When I was eight or nine, I traveled with my father up into the rarefied air of the Sacramento Mountains of Southern New Mexico. Getting there was long, hot and complicated. Our VW van pushed up over the mountain passes as thunderheads rolled in from the west, plum and steel-gray, and the sky flashed and shuddered under the monsoonal effects of the late-summer deserts. I avoided touching the metal surfaces of the VW van as my father, a professor of electrical engineering, explained how the lighting, were it to hit the car, would likely melt the tires and travel through the shell of the van and into the ground below.
We were in search of another kind of lightning, however, as we passed through the Border Patrol check-point near White Sands and ascended into the Ponderosa Pines of the high, western mountains. The van chugged along but kept ascending and any limitations it may have had were lost on my youthful mind as the smell of pine needles and the cooler air rolled in through the open windows until we finally slowed to a crunching stop in a gravel lot near a couple of unimpressive shacks. We were above the clouds, with just the tops of the cumulonimbus visible to the south and west.
I knew that I was at a place called Sunspot and that there were telescopes there that were used to look at the sun. It was an act of technological disregard of the countless warnings I had received about looking at the sun as a child, including when my father brought home dense smoked filters from the Naval Observatory in Washington DC when I was four to let us watch a full solar eclipse. Yet, here at Sunspot, hidden among the shacks was a telescope that monitored the sun’s surface by day, defying the limitations of the human eye through reflections, filters, and care.
We wandered a bit among the buildings and then entered one with a simple cement floor. A few cobwebs hung in the corners of the unfinished and uninsulated shed-like structure. And there was the object of his interest: a plain cube of plywood around two feet on a side with wires emerging from it. There was no open sky or blazing trail of sunlight poking down through a tube into a hot, boiling reactor. It was inside a closed building.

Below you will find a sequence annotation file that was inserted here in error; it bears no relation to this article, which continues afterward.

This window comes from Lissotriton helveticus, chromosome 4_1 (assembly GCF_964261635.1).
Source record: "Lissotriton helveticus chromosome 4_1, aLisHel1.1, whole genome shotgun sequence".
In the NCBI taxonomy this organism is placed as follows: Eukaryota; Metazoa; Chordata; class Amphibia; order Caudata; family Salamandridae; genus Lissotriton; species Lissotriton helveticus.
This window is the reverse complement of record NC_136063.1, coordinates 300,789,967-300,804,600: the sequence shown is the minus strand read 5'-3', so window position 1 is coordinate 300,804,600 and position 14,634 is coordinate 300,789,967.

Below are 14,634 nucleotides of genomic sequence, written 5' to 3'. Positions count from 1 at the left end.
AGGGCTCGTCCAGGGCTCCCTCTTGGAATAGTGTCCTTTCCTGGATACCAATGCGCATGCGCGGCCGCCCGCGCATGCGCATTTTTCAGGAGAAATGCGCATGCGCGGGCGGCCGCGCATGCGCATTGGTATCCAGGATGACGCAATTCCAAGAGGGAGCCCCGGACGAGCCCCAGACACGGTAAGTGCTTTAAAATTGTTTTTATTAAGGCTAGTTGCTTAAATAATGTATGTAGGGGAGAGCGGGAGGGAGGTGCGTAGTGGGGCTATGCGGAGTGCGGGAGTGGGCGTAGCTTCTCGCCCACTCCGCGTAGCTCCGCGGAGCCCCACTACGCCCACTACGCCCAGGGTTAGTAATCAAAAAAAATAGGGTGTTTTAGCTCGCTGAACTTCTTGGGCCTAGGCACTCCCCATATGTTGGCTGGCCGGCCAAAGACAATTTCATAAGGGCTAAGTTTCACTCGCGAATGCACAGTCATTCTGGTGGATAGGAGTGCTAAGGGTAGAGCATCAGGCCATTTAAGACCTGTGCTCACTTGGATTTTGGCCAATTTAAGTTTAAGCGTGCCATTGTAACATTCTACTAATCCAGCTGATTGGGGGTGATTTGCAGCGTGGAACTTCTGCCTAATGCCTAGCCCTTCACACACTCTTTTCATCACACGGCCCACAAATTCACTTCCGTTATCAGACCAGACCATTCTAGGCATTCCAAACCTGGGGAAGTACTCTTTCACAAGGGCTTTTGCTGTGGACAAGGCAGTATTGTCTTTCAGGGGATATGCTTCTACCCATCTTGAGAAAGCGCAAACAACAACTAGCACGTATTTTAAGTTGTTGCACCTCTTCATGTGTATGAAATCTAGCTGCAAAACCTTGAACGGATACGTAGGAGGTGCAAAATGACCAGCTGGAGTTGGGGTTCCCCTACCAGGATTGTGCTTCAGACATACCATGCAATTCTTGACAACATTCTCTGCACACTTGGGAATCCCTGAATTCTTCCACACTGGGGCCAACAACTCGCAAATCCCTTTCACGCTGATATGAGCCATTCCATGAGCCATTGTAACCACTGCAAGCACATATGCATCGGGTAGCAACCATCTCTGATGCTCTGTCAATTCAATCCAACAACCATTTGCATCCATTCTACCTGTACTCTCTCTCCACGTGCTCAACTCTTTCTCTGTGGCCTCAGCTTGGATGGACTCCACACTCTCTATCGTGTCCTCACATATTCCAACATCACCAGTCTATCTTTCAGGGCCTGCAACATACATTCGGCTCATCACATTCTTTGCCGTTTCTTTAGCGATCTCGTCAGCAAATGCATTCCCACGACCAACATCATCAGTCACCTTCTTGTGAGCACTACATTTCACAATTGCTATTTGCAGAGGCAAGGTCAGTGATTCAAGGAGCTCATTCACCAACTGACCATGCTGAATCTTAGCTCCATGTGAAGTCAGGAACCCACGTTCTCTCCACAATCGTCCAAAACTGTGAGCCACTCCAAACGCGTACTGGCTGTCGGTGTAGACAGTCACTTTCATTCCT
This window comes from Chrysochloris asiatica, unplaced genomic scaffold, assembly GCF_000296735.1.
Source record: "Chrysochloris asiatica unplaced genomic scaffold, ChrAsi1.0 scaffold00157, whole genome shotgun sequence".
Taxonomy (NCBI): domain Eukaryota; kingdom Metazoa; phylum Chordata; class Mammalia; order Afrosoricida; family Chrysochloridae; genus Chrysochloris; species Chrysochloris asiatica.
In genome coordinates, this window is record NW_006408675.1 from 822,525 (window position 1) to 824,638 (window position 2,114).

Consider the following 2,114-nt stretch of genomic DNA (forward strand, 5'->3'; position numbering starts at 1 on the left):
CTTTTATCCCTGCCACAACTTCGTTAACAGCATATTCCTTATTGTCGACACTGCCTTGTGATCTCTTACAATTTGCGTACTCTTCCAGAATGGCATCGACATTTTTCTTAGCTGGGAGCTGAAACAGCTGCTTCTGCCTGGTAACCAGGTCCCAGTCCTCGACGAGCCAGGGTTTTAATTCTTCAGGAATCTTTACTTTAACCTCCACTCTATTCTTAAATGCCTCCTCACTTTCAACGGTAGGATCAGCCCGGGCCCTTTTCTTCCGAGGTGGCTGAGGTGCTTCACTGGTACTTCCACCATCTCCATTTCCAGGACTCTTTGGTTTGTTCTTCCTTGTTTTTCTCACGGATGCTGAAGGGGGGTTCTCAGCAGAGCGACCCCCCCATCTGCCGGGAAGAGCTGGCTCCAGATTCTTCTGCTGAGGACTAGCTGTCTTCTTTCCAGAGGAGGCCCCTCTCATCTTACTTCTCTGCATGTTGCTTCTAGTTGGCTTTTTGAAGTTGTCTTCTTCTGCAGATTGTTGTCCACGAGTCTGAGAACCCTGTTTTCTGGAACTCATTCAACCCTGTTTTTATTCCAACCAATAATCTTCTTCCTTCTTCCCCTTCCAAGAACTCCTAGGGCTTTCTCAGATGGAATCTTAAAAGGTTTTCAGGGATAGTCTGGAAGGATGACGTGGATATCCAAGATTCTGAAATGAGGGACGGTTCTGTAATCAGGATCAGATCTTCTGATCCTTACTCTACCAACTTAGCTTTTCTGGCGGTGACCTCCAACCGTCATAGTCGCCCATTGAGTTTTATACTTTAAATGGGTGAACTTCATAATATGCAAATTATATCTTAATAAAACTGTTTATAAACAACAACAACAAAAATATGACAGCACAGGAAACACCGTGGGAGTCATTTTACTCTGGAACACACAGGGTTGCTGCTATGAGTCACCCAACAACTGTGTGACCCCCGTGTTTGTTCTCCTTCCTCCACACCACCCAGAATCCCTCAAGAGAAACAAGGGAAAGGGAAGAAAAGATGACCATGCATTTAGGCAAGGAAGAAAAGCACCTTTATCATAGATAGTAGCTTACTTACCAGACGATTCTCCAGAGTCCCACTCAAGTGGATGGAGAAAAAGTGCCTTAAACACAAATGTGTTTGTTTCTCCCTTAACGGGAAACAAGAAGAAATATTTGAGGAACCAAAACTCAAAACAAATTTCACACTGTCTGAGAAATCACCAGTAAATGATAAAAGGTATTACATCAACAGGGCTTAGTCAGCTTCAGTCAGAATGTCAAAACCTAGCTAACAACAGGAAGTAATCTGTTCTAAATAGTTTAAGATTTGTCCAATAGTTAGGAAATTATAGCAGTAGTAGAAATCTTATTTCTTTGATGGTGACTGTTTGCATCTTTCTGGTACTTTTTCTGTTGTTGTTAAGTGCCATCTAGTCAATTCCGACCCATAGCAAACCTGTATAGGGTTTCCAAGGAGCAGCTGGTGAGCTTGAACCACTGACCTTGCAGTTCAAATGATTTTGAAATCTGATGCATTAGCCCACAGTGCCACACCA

I was given an explanation that day, but didn’t really understand what the device was until around my junior year in college during a particle physics course. Simply put, it was a cosmic ray observatory that consisted of a sandwich of charged metal plates with plastic between them. When cosmic rays hit the plates they would, with regularity, impact atoms and transfer their energy by dislodging electrons. Because the plates had a potential difference between them, little lightning bolts would erupt between the plates and the emitted light would trigger a camera to take a picture. I suspect the camera was a film camera, but it might have been video or something more exotic.
I remembered that visit to Apache Point while reading a paper on my iPad in Boulder Colorado two days ago. I was in Denver for a conference on defense intelligence issues and wandered up to Boulder for dinner. The paper I was reading was about the ongoing efforts to understand “Dark Energy,” a hypothesized energy that pervades the universe and can be used to account for the observed accelerating expansion of the universe. And, frankly, no one really understands this. It could be that physics is really wrong. It could be that physics is partly wrong but only at very large scales. It could be that the vacuum of empty space is energetic and productive at the quantum level. I had gone to Boulder because my father had done a postdoc there briefly prior to moving on the Naval Observatory and I had vague, snowy memories of the place and wanted to revisit.
Moreover, connecting the threads together is that the current efforts to understand this expanding universe are centered on a sky survey in infrared being conducted at Apache Point. The telescopes and cameras are extremely sophisticated compared with the stack of steel plates that were so unremarkable in my childhood memories, but the goal remains to understand the universe in all its magical details.
After finishing the article over an IPA paired with an elk burger and sweet potato fries, I read Neil deGrasse Tyson’s article in Foreign Affairs on The Case for Space.